Don’t Waste Your Money: Pediatric ICU Risk

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Having a child in intensive care is a scary ordeal. But a new investigation by Consumer Reports finds there’s even more reason to worry. Infections in pediatric intensive-care units occur all too often, and many hospitals could do a much better job of preventing them.

Eighteen-month-old Josie King died after spending 10 days in a pediatric ICU, where she acquired a deadly infection.

And a Consumer Reports investigation has found that Josie’s case is not an isolated one. The report analyzed 92 pediatric intensive-care units in 31 states and Washington, D.C., for rates of infection.

Consumer Reports Doctor John Santa said, “The pediatric ICUs in our report had infection rates that were 20 percent higher than for adult ICUs.”

Among the deadliest hospital-acquired infections are those introduced with central-line catheters, which is what Josie King had. Those central-lines deliver medication, nutrition, and fluid to critically ill patients.

One of the pediatric ICUs top-rated by Consumer Reports for preventing infections is the Robert Wood Johnson University Hospital in New Brunswick, New Jersey.

Dr. Vicki Craig said,“It is essential that the central catheter be placed sterilely, and that nursing staff be specially trained to care for that catheter.”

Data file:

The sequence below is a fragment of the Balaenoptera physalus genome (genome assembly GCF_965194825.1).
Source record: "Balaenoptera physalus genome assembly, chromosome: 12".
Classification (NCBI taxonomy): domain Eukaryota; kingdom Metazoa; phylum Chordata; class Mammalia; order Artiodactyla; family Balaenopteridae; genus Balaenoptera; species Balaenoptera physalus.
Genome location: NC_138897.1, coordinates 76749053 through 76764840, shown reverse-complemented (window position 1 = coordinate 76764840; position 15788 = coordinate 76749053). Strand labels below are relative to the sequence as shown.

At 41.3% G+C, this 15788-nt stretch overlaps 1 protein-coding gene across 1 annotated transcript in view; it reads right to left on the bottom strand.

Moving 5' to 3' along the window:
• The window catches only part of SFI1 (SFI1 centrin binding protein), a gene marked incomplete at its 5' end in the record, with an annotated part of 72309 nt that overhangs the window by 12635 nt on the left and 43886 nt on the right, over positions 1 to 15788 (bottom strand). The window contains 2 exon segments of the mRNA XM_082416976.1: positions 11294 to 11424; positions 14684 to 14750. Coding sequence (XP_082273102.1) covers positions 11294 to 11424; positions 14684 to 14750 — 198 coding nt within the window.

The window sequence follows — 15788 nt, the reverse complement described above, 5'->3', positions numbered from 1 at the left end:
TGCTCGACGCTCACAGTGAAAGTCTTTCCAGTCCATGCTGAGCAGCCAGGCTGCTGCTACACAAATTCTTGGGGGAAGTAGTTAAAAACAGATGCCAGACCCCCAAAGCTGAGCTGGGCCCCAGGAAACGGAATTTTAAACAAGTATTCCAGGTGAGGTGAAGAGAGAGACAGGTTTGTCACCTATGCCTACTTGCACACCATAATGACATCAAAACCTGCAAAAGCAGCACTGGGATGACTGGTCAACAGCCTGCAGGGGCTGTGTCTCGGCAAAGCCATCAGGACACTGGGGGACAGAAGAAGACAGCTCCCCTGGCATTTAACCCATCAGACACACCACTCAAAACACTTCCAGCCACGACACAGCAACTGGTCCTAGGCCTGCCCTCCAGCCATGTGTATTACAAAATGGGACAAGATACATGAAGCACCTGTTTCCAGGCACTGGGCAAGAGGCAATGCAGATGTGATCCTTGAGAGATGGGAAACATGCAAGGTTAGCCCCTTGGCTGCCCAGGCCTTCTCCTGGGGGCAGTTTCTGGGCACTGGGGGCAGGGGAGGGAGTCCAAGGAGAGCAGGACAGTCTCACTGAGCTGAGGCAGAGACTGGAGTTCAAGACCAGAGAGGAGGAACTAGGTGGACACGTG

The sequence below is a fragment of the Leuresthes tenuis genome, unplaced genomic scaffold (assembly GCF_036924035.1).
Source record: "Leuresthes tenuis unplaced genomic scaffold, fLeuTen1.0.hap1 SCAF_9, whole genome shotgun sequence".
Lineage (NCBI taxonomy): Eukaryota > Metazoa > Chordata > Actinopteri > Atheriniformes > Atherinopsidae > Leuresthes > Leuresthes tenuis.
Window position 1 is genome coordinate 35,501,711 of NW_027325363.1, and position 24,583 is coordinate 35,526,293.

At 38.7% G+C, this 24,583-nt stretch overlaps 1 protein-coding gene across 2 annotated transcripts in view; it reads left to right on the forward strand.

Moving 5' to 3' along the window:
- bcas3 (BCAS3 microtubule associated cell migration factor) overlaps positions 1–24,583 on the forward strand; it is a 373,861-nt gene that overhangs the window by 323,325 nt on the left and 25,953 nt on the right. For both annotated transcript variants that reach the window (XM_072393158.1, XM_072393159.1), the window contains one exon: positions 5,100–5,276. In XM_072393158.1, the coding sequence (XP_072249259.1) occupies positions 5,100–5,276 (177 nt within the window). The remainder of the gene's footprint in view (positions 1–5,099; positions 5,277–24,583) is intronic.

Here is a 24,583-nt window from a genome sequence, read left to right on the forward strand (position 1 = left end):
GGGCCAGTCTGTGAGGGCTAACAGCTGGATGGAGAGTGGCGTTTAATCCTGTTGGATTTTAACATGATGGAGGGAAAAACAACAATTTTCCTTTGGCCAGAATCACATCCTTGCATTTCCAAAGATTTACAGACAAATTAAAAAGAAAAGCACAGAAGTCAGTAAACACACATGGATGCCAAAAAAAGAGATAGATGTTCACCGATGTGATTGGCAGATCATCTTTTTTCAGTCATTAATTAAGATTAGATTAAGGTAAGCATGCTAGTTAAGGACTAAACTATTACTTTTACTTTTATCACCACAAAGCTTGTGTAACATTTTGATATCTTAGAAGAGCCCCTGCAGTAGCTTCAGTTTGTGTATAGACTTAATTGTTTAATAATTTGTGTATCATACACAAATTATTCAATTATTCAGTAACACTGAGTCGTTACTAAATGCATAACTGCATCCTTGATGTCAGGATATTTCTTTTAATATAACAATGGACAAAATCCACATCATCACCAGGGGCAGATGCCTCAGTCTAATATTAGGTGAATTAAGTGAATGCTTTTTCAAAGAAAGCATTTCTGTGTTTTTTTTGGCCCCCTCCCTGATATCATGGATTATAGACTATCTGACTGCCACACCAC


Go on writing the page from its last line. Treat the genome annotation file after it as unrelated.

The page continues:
Otherwise, fatal infections can occur.

Dr. Santa said, “There are steps you can take to prevent infection. You must be an advocate for your child.”

What parents can do — make sure your child’s central-line catheter is kept clean and that all doctors and nurses wash their hands. Keep a record of how often the staff changes the catheter and dressing. And ask if the catheter is still needed — the longer it’s in, the greater the risk of infection.
Dr. Santa explained, “Less than half of all pediatric ICUs make their infection rates public. So there are many more cases out there than we know about.”
Consumer Reports gave four other hospitals top ratings for preventing infections in pediatric intensive-care units. They are St. Paul’s Children’s Hospitals and Clinics in Minnesota; in Charleston, the Medical University of South Carolina; in New Orleans, the Tulane Medical Center; and in Las Vegas, the University Medical Center.